Jarvis Edelston and his brother-in-law, Joseph Anders, took the contract and put the first dam in the Muskingum River, some portions of which are still standing the rapid current of the water. Mr. Edelston died on September 8, 1850, aged 51 years.

Mrs. Mary Edelston was married the second time to James Pugh, who was a farmer by occupation. After three years of happy married life, Mr. Pugh departed this life in Fairfield Township, Ohio.

Mrs. Edelston has lived since the flood of the Ohio and Muskingum rivers in 1832, in a large two-story brick building on Market Street, Harmar, Ohio, where she has raised her family and relates many pleasant and sad events which have transpired in that period.

On last decoration day, this loyal old lady joined the procession, walked to the City Hall, from there to the two cemeteries, and returned to her home in Harmar, remarking that she thought she had only done her duty.

She has always been known by the name of "Aunt Polly," and to the sick and those in need of assistance, she has always, no matter how much it inconvenienced her, give a cheerful, helping hand, as all who have the pleasure of her acquaintance will attest.

While yet a child she remembers distinctly the old earth works thrown up on the Muskingum as a refuge for the citizens in case of danger.

On Thursday, February 27th, Mrs. Edelston arrived at her eightieth mile stone. A few of her friends gathered in the evening and indulged in some choice selections of vocal and instrumental music. The aged lady is still a good conversationalist and enjoyed the occasion very much. Her numerous friends wish her many such pleasant returns and all hope they may by the hand of Providence be spared to attain her age and wonderful preservation.

 

Wednesday, April 29, 2015

Another Destructive Fire

The Marietta Intelligencer, June 30, 1859

Last night about twelve o'clock a fire broke out in Henry Gerken's store, on the island, and communicating to those adjoining, spread so rapidly that all the buildings on Front Street to the bridge below were burned to the ground.  The brick wall of H. Weber's Clothing store prevented the flames from extending farther up the street, which circumstance doubtless saved all the tenements on the island in that direction.  Fortunately there had been a shower yesterday afternoon, and the neighboring roofs were wet; had they been dry, it is possible that the fire might have been carried across the canal by the flying cinders.  There was some delay in getting the engines on the spot, but our citizens labored manfully to save what they could, as they always do on such occasions.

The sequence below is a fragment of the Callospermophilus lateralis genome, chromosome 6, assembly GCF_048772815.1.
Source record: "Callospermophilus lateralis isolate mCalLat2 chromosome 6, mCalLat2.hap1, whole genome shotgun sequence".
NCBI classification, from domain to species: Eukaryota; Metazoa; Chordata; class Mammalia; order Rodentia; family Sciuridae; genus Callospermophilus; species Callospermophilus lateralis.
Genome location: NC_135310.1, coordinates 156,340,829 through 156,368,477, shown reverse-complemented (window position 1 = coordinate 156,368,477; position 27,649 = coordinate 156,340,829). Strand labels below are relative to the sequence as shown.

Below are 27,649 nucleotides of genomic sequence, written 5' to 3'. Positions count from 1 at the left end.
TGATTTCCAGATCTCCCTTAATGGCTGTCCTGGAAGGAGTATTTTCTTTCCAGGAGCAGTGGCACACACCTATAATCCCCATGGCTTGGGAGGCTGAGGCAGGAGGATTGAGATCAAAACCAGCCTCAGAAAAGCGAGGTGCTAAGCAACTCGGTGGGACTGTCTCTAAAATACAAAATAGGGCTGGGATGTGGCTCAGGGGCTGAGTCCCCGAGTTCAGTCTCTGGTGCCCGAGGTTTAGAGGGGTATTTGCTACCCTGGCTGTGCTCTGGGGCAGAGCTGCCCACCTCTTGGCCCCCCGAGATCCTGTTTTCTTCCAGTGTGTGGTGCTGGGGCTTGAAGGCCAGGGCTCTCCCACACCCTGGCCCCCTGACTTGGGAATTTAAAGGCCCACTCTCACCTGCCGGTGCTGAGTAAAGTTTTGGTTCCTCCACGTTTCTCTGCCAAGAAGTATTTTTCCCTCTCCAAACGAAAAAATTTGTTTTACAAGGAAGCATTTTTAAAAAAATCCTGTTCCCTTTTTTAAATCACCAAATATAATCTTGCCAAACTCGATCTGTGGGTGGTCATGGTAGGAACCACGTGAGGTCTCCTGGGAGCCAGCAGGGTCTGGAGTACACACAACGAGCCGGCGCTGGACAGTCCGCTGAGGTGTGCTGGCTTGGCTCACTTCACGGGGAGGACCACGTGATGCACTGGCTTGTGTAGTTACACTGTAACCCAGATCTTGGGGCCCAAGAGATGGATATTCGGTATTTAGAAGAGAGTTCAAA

We present a statement of individual losses, which is as nearly correct as could be obtained this morning, from the parties themselves.

Losses By Fire.

Styers & Brockmeier's building, occupied by Kahleyss, Brockmeier, and Peters, $2,800; covered by insurance, $1,800.

William Kahleyss, $2,000; covered by insurance, $2,000.

Mrs. Brockmeier, unknown.

George Peters, about $700; insurance, $200.

Van Bergen & Co., $2,500; insurance, $1,400.

H. Gerken, total loss of house, goods, books and papers, not less than, $3,000; no insurance.

P. Theis, $600; stock saved, no insurance.

Biszantz & Bro., $6,000; insurance, $2,000.

The following are the losses otherwise than by fire, goods damaged by water, &c:  

J. Fisher & Bro., $200; insured.
H. Weber, $150.
P. Haberling, $400.

The total loss is about $18,000, of which $8,000 is covered by insurance.

There was considerable petty pilfering going on during the fire.  We can think of no punishment too severe for these low rascals who take advantage of another's misfortune to rob him.  

We have heard of accidents happening to several  persons.  H. Gerken's family had so little time to escape that they were obliged to leap from a high window in scanty clothing to save themselves.